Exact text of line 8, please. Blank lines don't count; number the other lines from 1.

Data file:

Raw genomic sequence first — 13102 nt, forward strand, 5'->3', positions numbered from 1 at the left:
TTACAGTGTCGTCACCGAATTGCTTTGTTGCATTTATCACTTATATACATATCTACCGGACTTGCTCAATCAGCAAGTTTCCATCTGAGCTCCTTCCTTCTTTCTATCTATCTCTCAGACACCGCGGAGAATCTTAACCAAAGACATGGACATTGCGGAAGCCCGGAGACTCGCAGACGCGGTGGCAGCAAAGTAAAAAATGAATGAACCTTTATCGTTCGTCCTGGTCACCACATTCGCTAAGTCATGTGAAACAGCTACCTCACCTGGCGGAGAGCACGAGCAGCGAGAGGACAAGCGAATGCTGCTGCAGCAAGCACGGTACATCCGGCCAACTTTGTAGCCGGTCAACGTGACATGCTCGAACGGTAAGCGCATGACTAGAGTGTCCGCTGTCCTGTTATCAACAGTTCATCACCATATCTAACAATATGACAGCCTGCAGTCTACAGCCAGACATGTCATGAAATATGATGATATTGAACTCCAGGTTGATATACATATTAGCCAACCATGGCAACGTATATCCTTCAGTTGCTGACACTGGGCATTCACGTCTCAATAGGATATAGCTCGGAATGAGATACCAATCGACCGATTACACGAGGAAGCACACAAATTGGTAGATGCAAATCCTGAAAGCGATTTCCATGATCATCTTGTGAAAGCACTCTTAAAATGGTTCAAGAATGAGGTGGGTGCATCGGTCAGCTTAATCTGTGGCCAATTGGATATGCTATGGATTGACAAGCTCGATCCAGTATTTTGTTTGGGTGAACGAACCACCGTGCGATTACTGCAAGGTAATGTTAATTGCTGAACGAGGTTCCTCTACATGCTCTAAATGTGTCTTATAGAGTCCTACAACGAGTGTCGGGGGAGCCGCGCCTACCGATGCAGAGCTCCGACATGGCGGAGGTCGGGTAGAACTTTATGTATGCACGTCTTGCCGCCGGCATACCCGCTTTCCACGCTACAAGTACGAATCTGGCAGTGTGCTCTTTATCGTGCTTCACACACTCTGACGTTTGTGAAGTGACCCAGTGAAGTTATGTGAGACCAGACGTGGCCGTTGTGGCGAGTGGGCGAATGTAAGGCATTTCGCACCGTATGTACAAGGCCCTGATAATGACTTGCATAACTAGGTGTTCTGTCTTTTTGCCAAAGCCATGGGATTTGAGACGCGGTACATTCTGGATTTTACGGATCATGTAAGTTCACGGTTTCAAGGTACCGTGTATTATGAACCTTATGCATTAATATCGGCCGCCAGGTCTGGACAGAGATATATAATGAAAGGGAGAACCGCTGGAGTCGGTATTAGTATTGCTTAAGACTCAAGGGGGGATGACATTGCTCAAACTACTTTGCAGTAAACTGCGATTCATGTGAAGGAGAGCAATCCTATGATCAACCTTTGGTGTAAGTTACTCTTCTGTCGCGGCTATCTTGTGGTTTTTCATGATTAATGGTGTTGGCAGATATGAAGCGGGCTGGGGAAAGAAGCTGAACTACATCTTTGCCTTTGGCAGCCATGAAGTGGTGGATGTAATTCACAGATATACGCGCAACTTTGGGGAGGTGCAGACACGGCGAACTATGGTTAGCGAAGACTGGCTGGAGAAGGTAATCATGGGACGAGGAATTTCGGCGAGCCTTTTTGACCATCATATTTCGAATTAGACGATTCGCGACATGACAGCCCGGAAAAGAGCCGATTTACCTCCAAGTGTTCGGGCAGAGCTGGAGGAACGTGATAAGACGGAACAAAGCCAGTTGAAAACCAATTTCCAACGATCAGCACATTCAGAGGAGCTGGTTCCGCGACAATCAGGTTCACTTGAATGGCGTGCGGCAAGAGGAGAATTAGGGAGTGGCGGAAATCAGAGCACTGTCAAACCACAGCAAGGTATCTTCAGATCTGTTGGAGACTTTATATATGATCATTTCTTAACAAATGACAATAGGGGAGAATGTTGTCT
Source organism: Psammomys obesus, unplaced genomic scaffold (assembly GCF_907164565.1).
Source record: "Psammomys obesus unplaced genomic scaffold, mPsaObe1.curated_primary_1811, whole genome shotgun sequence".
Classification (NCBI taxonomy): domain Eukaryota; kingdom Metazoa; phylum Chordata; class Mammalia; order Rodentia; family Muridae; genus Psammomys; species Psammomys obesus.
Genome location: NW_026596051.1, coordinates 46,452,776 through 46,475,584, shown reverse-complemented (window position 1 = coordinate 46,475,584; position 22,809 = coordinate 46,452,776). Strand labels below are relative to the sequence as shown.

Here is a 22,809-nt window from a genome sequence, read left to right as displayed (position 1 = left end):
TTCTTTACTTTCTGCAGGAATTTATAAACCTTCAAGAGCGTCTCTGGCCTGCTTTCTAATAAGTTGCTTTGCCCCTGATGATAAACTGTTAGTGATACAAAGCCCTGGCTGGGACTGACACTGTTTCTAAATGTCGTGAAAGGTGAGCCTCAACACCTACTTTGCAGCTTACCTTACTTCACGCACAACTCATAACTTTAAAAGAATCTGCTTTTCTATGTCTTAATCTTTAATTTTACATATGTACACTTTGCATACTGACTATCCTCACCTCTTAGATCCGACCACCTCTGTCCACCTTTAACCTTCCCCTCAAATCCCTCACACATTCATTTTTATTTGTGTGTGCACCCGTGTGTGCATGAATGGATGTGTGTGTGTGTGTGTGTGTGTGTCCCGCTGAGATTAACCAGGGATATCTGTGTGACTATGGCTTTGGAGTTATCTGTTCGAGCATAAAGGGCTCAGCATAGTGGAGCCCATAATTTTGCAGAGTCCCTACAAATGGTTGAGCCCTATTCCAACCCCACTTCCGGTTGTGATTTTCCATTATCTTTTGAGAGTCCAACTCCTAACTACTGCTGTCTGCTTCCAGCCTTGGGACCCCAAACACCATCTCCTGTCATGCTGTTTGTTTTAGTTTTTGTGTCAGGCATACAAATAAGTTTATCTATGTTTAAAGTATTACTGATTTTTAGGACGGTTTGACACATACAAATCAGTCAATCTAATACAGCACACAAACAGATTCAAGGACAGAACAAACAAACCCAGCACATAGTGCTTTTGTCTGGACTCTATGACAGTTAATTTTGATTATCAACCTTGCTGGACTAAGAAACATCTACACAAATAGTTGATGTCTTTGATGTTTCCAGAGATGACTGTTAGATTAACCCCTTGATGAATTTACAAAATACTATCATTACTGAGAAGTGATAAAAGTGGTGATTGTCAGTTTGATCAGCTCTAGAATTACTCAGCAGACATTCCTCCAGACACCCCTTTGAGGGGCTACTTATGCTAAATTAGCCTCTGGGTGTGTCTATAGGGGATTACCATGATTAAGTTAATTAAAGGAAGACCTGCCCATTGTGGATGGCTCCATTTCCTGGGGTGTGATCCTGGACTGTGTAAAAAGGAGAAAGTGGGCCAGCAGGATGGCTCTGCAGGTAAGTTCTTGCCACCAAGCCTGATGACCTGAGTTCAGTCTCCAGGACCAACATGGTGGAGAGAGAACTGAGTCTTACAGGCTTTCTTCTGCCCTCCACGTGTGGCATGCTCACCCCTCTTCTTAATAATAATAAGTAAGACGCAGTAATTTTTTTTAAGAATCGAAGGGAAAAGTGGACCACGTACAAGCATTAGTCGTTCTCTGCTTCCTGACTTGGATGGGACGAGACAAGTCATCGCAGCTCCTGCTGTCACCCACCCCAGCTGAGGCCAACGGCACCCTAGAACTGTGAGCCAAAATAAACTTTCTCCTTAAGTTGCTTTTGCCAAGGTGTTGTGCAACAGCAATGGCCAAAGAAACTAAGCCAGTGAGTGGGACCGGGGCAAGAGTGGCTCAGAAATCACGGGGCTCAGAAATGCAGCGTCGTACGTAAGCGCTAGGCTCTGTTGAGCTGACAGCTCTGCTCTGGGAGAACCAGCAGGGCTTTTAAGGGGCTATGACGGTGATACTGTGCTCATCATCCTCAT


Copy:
TTCTTTACTTTCTGCAGGAATTTATAAACCTTCAAGAGCGTCTCTGGCCTGCTTTCTAATAAGTTGCTTTGCCCCTGATGATAAACTGTTAGTGATACAAAGCCCTGGCTGGGACTGACACTGTTTCTAAATGTCGTGAAAGGTGAGCCTCAACACCTACTTTGCAGCTTACCTTACTTCACGCACAACTCATAACTTTAAAAGAATCTGCTTTTCTATGTCTTAATCTTTAATTTTACATATGTACACTTTGCATACTGACTATCCTCACCTCTTAGATCCGACCACCTCTGTCCACCTTTAACCTTCCCCTCAAATCCCTCACACATTCATTTTTATTTGTGTGTGCACCCGTGTGTGCATGAATGGATGTGTGTGTGTGTGTGTGTGTGTGTCCCGCTGAGATTAACCAGGGATATCTGTGTGACTATGGCTTTGGAGTTATCTGTTCGAGCATAAAGGGCTCAGCATAGTGGAGCCCATAATTTTGCAGAGTCCCTACAAATGGTTGAGCCCTATTCCAACCCCACTTCCGGTTGTGATTTTCCATTATCTTTTGAGAGTCCAACTCCTAACTACTGCTGTCTGCTTCCAGCCTTGGGACCCCAAACACCATCTCCTGTCATGCTGTTTGTTTTAGTTTTTGTGTCAGGCATACAAATAAGTTTATCTATGTTTAAAGTATTACTGATTTTTAGGACGGTTTGACACATACAAATCAGTCAATCTAATACAGCACACAAACAGATTCAAGGACAGAACAAACAAACCCAGCACATAGTGCTTTTGTCTGGACTCTATGACAGTTAATTTTGATTATCAACCTTGCTGGACTAAGAAACATCTACACAAATAGTTGATGTCTTTGATGTTTCCAGAGATGACTGTTAGATTAACCCCTTGATGAATTTACAAAATACTATCATTACTGAGAAGTGATAAAAGTGGTGATTGTCAGTTTGATCAGCTCTAGAATTACTCAGCAGACATTCCTCCAGACACCCCTTTGAGGGGCTACTTATGCTAAATTAGCCTCTGGGTGTGTCTATAGGGGATTACCATGATTAAGTTAATTAAAGGAAGACCTGCCCATTGTGGATGGCTCCATTTCCTGGGGTGTGATCCTGGACTGTGTAAAAAGGAGAAAGTGGGCCAGCAGGATGGCTCTGCAGGTAAGTTCTTGCCACCAAGCCTGATGACCTGAGTTCAGTCTCCAGGACCAACATGGTGGAGAGAGAACTGAGTCTTACAGGCTTTCTTCTGCCCTCCACGTGTGGCATGCTCACCCCTCTTCTTAATAATAATAAGTAAGACGCAGTAATTTTTTTTAAGAATCGAAGGGAAAAGTGGACCACGTACAAGCATTAGTCGTTCTCTGCTTCCTGACTTGGATGGGACGAGACAAGTCATCGCAGCTCCTGCTGTCACCCACCCCAGCTGAGGCCAACGGCACCCTAGAACTGTGAGCCAAAATAAACTTTCTCCTTAAGTTGCTTTTGCCAAGGTGTTGTGCAACAGCAATGGCCAAAGAAACTAAGCCAGTGAGTGGGACCGGGGCAAGAGTGGCTCAGAAATCACGGGGCTCAGAAATGCAGCGTCGTACGTAAGCGCTAGGCTCTGTTGAGCTGACAGCTCTGCTCTGGGAGAACCAGCAGGGCTTTTAAGGGGCTATGACGGTGATACTGTGCTCATCATCCTCAT